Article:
One of the key interesting summaries of these figures is that since the referendum, there has been a sharp increase in the number of EU citizens that are already living in the UK but opting for British citizenship. The figures also tells us that there has been more people departing the UK and fewer arriving. So what else does this tell us:
The number of EU citizens who are coming to the UK, to live, is falling. This drop in the year to September 2017 is an estimated 18% lower than the year before. In addition, the amount of people leaving the UK is an increase of 27% year on year. The difference between those leaving the UK and entering the UK is now back at the level it was in 2012 with the difference being about 90,000 people. That’s about the same capacity at Wembley!
It is difficult to know what the key factor for this figure is, but one could assume Brexit.
Interestingly, individuals from outside the EU coming to the UK has increased beyond what the government target was. This is estimated to be an increase by 200 000 individuals.
As a result of the figures the overall net migration is stable running at about 250 000 additions a year.
These figures are falling. However the number of applications is still well above the pre-Brexit average. For example the number of applicants applying for permanent resident is currently at 33 000 documents and cards for permanent residence was issued in the final quarter of 2017. Believe it or not the figures used to be 4,000 to 5,000 a quarter.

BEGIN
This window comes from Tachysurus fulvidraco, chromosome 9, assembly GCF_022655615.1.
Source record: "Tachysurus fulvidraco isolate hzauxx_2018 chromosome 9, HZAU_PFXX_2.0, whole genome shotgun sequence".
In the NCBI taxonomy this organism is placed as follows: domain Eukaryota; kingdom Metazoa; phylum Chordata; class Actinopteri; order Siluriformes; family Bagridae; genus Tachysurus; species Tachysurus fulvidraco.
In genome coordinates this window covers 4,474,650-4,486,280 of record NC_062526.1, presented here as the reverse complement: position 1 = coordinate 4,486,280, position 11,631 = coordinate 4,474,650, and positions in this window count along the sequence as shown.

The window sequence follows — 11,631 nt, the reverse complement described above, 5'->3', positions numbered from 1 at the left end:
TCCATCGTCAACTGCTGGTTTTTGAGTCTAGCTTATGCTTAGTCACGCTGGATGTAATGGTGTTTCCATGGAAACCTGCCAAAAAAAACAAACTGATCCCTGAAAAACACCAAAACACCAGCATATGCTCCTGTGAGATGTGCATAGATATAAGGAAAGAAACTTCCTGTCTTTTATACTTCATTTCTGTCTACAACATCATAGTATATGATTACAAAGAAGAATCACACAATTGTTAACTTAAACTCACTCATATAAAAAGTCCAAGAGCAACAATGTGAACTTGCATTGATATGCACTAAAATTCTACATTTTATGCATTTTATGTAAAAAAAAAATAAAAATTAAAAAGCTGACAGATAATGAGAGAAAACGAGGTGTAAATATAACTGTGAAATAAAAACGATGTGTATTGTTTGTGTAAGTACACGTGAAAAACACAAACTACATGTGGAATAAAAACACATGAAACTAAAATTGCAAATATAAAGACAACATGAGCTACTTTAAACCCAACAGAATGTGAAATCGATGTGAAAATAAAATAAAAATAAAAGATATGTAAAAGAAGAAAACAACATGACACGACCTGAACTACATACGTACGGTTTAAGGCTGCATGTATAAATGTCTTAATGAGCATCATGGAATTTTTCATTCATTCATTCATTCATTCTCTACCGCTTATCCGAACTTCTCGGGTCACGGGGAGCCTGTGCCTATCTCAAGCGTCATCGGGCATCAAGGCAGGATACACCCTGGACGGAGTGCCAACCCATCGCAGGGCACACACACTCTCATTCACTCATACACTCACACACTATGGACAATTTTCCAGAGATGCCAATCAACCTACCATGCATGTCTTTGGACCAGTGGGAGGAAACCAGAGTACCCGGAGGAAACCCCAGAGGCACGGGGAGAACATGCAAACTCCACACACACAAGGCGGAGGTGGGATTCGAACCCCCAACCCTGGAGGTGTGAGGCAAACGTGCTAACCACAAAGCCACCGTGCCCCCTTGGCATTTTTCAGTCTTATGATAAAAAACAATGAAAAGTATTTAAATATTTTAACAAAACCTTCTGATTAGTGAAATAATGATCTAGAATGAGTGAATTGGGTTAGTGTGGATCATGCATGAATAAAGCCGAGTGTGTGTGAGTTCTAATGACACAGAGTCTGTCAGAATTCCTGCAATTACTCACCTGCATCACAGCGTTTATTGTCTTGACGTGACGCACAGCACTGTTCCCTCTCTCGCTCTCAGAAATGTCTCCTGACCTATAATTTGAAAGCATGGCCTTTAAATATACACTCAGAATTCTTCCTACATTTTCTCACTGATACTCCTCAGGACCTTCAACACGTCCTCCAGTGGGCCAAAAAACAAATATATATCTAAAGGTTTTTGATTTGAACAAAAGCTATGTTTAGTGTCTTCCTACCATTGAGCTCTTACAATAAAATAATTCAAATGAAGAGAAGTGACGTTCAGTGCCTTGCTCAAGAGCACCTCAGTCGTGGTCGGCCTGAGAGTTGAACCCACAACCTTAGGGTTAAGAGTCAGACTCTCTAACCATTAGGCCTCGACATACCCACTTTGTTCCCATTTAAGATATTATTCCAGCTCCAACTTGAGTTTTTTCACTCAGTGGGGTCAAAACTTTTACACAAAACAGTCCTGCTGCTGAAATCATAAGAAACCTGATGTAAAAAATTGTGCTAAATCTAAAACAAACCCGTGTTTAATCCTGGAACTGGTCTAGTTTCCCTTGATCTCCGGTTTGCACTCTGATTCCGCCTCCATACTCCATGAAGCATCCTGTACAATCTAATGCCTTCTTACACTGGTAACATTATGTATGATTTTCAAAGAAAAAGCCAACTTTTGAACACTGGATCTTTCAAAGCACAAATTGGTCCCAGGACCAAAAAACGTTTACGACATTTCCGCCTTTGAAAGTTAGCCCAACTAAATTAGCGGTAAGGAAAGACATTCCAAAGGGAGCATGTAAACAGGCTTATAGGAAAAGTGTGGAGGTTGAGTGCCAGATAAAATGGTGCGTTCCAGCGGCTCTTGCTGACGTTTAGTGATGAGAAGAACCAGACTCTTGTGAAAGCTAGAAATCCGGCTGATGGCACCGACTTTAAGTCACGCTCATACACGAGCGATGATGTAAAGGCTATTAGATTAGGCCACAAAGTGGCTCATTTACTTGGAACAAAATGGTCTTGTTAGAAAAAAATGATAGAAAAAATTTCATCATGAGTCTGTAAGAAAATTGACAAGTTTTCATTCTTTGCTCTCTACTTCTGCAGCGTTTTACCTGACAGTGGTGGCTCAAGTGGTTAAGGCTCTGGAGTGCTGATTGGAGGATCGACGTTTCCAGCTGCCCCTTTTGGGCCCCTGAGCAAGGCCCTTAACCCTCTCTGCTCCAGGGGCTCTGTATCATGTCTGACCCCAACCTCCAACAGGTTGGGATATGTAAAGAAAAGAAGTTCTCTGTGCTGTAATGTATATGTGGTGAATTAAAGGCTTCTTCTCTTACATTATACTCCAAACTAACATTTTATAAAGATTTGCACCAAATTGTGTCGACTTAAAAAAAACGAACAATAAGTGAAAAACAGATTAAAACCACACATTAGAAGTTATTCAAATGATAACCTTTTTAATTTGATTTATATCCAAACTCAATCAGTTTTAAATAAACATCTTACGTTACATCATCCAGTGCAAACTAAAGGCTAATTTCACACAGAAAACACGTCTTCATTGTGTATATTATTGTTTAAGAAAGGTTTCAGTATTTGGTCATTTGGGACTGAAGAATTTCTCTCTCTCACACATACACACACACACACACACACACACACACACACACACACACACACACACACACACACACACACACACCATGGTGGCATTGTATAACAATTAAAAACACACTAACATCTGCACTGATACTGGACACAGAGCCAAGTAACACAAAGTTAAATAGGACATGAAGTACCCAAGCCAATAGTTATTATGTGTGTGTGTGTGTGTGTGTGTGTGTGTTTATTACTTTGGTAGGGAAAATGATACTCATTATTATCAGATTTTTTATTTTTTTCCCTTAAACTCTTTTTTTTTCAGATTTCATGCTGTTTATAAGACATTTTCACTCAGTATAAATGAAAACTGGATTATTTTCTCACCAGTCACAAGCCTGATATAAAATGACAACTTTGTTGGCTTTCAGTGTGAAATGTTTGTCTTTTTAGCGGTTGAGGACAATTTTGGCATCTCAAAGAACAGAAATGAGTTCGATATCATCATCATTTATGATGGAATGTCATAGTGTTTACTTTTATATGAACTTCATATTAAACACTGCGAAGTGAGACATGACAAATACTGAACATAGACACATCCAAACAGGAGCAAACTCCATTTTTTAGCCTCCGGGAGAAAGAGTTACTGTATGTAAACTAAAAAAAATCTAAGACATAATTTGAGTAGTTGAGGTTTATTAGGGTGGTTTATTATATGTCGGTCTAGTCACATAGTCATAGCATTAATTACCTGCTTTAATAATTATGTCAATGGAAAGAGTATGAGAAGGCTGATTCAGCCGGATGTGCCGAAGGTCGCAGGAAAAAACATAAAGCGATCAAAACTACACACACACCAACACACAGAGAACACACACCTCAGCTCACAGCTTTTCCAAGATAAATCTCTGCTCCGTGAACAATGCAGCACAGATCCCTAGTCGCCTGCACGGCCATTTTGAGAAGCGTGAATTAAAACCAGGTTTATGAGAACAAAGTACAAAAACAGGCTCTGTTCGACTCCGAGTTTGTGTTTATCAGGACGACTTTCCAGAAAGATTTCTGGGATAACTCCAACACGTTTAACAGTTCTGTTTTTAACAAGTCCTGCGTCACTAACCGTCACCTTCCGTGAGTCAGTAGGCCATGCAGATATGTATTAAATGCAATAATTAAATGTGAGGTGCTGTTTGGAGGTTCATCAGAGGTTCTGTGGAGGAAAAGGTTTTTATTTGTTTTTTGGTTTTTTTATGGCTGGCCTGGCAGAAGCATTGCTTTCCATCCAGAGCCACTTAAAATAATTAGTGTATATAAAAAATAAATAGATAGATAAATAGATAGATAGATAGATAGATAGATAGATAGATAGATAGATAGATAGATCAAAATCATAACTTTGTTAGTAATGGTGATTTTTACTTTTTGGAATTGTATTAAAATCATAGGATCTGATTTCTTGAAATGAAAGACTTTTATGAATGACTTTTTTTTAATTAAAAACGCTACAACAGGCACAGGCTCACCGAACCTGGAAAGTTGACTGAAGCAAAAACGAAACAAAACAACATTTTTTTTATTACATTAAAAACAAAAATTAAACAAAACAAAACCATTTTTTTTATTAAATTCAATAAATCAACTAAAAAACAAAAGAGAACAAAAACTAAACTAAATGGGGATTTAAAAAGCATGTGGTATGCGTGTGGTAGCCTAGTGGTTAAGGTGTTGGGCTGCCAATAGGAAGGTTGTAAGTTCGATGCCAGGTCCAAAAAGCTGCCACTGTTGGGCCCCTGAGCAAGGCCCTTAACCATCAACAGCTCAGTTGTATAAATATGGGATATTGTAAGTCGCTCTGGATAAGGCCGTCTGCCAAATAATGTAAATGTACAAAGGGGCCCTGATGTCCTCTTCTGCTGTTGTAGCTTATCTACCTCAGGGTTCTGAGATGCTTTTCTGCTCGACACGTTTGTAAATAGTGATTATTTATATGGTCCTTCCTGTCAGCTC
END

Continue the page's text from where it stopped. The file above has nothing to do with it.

At the same time the amount of people applying for British citizenship is falling. However, possibly due to Brexit, the number of individuals who are applying for British citizenship from EU Nationals is increasing. This is currently making up about a third of the total. Last year almost 32,000 former EU Nationals became British which is almost twice as many in any previous years.
The figures also show us that despite enforcement activity increasing in severity it is not having an increase in the amount of individuals who are being removed or agreeing to voluntarily depart from the UK. In fact the reverse has occurred and in 2017 there were 12,300 enforced removals whilst in comparison to 2014 there were 14,400. This is a fall of 15% in 3 years. In the same period those voluntarily leaving the UK fell 27%.
The figures to the end of 2017 also show that the number of people in detention centres which is 2,545 is also falling to the lowest number to 2011. This figures did include 42 children whilst in 2009 there were over 1,000.00.
Even though net migration is stable people are still concerned about their status. At Lupton Fawcett we can assist to ease those concerns and take you through the entire process of immigration from start to finish.
Please note this information is provided by way of example and may not be complete and is certainly not intended to constitute legal advice. You should take bespoke advice for your circumstances.